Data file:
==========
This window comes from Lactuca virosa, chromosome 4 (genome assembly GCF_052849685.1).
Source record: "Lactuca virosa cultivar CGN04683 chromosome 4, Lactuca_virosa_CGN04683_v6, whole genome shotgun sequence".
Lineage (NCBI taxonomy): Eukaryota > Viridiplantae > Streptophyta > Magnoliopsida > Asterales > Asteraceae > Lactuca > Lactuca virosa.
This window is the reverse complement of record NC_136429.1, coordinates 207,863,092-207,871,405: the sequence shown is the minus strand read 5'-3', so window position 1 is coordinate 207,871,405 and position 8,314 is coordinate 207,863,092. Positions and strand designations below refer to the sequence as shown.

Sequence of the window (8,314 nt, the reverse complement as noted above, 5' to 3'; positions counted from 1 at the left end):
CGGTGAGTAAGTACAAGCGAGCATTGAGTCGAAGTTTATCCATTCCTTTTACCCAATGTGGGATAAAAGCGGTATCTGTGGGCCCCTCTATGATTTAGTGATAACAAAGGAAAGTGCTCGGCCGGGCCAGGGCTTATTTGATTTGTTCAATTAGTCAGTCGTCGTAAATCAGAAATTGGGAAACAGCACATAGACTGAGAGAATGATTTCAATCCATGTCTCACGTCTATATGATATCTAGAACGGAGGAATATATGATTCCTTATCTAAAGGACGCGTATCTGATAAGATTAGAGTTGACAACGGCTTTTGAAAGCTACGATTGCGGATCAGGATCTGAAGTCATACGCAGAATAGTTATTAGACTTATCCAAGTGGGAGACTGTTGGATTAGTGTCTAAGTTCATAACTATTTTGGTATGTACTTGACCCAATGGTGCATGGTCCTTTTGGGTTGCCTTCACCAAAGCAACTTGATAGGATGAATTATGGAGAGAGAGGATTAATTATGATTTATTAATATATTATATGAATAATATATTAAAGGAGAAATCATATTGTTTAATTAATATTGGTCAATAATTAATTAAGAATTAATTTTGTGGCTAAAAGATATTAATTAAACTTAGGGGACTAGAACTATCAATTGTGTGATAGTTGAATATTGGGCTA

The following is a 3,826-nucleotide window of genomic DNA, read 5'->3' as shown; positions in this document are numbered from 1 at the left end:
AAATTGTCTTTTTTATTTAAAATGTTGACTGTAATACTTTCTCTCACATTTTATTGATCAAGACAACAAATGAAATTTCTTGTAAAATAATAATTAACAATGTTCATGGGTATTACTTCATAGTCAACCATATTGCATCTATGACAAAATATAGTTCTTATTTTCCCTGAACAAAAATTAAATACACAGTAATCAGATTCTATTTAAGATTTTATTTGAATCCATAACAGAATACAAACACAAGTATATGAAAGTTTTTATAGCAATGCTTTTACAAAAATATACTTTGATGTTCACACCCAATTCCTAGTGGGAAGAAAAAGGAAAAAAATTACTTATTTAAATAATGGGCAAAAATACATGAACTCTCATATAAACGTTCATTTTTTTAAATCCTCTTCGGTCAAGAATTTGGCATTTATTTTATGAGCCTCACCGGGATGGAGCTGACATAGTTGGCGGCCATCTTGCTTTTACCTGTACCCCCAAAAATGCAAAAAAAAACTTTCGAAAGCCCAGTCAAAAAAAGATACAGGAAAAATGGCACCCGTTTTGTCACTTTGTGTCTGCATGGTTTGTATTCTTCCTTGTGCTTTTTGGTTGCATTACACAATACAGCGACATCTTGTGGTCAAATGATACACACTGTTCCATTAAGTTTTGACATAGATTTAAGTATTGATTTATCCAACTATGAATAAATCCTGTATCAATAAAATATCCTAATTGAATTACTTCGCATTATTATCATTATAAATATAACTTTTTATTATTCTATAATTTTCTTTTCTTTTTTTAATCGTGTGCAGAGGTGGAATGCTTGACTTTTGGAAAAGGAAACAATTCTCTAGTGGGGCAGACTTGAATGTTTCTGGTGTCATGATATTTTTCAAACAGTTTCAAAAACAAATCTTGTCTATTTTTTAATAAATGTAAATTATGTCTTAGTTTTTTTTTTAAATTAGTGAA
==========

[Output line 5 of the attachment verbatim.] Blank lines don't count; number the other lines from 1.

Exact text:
Sequence of the window (8,314 nt, the reverse complement as noted above, 5' to 3'; positions counted from 1 at the left end):